Differences Between Authorised Distributors (AD) And Parallel Importers (PI)

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So, you have decided to buy your first car. I bet you are so done with those long OT nights and weekly Maggi-noodle diet. You got to do what you have to do to save up, am I right? Buying a car in Singapore is a huge personal investment and making the right one, never fails to reduce you into a bundle of nerves. 

However, fret not. Let’s get the first order of business out of the way. Are you planning to get a car from a parallel importer or an authorised dealer? 

Most of the time, people would say, “Hey man, trust your gut”. And we are saying, not for this matter! It is important to weigh your options and make an informed decision before coming to a decision. Is your gut feeling really worth betting potentially hundreds of thousands for? 

But before that, let’s discuss a little bit on what is a parallel import and an authorised dealership.

Parallel importers (PIs) are basically smaller businesses that purchased the cars directly from the home factory and re-sold them to their customers (at profit) without doing all of the above. They are car re-sellers rather than distributors. 

Authorised dealers (ADs), to simply put, are those spaces with the shiny showrooms and scintillating interiors. Enter one and you can see how shiny their cars on display are and how the light effortlessly bounces off it. And as states, they are authorised to carry the cars they sell.

Now, let’s weigh the pros and cons of both PIs and ADs. 

Car Make/Model

Some PI’s carry models that ADs don’t have. And if you’re a gearhead, you may appreciate this part a little more!

Warranty & Reliability

With ADs (authorised dealers), you usually get at least a three-year warranty. You also get a servicing deal (e.g. free servicing for the first 10,000 miles).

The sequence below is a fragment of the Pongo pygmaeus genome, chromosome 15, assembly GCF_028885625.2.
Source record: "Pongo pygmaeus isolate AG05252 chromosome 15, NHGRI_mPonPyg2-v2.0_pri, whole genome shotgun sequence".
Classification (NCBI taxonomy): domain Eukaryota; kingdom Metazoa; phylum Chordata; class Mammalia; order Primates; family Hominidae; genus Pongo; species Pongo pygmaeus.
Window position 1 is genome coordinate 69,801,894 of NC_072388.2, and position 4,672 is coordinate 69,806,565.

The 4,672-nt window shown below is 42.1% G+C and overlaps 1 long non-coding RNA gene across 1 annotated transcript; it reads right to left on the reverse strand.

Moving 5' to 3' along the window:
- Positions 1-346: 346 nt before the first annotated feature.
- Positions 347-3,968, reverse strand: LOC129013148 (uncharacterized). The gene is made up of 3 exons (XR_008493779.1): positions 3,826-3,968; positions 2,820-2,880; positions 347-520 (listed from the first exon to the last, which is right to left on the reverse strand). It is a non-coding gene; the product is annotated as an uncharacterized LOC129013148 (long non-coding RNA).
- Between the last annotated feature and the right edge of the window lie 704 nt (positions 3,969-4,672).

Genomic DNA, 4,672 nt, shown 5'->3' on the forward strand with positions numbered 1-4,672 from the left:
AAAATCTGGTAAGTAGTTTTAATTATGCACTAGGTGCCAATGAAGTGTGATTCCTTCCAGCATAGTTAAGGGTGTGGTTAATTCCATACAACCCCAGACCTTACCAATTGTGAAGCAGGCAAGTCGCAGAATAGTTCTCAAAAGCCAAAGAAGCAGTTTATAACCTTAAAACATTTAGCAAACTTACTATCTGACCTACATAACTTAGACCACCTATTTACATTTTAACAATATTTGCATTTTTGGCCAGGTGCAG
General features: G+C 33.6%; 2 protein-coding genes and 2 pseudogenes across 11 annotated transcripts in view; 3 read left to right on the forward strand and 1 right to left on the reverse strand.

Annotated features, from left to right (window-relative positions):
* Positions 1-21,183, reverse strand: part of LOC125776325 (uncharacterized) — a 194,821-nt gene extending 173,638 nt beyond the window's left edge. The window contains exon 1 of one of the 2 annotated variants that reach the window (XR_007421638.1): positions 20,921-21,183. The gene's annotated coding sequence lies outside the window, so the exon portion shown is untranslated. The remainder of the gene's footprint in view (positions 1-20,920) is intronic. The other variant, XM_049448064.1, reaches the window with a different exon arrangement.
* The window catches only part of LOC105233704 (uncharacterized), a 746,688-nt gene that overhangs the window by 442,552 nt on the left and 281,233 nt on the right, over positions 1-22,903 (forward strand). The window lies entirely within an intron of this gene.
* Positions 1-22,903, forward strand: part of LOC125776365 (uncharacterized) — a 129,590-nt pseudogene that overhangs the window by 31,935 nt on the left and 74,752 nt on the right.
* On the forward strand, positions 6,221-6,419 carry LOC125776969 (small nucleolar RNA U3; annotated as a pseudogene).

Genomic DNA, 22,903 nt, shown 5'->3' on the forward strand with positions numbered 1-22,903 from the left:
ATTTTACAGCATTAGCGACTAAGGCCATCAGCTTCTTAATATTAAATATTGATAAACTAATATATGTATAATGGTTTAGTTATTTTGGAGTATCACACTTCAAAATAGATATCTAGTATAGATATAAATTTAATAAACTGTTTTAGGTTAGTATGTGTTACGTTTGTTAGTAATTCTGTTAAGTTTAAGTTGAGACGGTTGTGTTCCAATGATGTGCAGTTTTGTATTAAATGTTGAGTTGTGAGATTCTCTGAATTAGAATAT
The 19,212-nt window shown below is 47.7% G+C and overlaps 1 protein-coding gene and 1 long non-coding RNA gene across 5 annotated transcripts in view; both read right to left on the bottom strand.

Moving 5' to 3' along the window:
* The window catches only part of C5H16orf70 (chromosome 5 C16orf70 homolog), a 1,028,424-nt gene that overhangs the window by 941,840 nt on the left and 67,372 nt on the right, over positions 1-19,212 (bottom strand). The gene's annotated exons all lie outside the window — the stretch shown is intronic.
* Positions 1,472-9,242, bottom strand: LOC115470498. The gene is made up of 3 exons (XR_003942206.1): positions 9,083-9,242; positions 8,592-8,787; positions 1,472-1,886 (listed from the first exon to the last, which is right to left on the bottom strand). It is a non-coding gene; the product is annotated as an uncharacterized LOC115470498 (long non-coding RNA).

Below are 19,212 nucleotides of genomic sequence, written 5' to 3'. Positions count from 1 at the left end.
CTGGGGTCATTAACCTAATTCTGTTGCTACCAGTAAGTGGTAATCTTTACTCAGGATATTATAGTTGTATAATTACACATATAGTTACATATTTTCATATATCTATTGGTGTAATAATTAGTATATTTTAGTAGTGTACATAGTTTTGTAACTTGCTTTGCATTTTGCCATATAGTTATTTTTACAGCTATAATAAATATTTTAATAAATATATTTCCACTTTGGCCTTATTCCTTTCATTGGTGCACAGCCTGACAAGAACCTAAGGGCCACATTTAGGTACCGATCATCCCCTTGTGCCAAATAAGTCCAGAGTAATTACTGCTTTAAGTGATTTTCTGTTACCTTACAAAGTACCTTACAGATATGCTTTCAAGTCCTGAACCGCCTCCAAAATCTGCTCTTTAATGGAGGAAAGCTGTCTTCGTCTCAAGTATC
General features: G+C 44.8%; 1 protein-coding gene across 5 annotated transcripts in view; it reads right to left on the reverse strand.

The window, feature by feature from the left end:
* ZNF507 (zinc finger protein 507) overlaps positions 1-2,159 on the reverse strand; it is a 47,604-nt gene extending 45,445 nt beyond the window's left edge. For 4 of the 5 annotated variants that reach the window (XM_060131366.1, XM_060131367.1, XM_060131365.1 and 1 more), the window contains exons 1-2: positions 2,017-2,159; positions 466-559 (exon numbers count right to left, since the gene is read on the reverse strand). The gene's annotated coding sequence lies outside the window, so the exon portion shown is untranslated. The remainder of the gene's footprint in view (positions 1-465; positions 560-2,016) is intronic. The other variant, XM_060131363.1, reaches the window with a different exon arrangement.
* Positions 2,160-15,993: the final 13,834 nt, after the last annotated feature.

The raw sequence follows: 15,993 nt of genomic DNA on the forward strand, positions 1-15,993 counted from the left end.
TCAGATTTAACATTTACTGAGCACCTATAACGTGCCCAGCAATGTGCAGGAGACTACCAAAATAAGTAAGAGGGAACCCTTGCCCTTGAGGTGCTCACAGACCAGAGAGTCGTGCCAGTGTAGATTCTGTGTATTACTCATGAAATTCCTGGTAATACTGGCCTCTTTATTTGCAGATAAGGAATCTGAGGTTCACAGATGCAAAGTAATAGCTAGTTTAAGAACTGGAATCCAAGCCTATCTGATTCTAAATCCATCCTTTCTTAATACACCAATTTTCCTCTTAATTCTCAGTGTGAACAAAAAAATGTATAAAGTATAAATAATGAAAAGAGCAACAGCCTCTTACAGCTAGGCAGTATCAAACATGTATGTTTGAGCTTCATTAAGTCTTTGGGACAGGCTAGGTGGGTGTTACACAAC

Most PIs offer free servicing, but car owners would have to pay for the replacement of parts. Also, PIs issue their own warranties, so there is a slightly higher level of risk when it comes to after-sales support.

That said, many PIs are reliable and offer proper warranties. Take note that as with any industry, there could be black sheep that will try to cut corners.


If you want to buy from PIs, you may need to wait a few extra weeks as car re-sellers don’t get regular, predictable stock.

Stock depends on individual PIs’ buying strategies. For instance, certain PIs only specialise in European cars, so they only sell BMW and Mercedes cars.

Another factor is the location where they get their cars from. Authorised dealers can get cars from regional factories.

For instance, Kah Motor can ship a Honda that’s made in Thailand, which takes a shorter time. Parallel importers, on the other hand, buy from the original factory in Japan, which makes them slower. But, this also means that the workmanship on those cars may be better.

Service Quality

While authorised dealers are sizeable companies, PIs are disparate, individual businesses. ADs tend to have better facilities and trained staff, but parallel importers may have inconsistent service quality. This doesn’t mean they will always suck, it just means that they may provide better servicing than ADs, or they might provide next to no after-sales support.

But with Facebook reviews and internet resources, you can easily do an online search to get reviews on PIs from fellow netizens. You’d be glad to know that there are parallel importers who give good servicing and proper warranties as well.

But there’s one thing that PIs have in common: they don’t allow you to test drive cars. This is related to car insurance issues.

If you have time to do proper research, need to save that $20k – $40k, and you don’t want a second-hand car, parallel import cars might be worth considering, especially now that COE prices are at an 8-year low.

Spare Parts

PIs sell cars from a range of different manufacturers. Logistically, this means that stocking replacement parts is more difficult and with older cars models, there is a risk that certain parts may no longer be produced.

At the ADs, stocking parts is easier when you only have a few specific models. Servicing is probably faster and more efficient because the workshop is stocked with the right parts.

On the other hand, considering that most of us aren’t going to keep our cars for 10 or 20 years, the risk of unavailable replacement parts is slim.


Being that authorised dealers contain expensive requirements. They need stunning showrooms, a huge staff, marketing activities, etc. The cost of those overheads is factored into their car prices.

The difference in prices between PI cars and AD cars varies from $20K to $40K. Currently, a Mercedes-Benz SLC-Class 180 (A) costs $246,888 from Cycle & Carriage Industries while a parallel importer may be offering it for $210,000. That means savings of about $36,888.

Now with all the information provided, you can definitely make a better and more informed decision when choosing your car.

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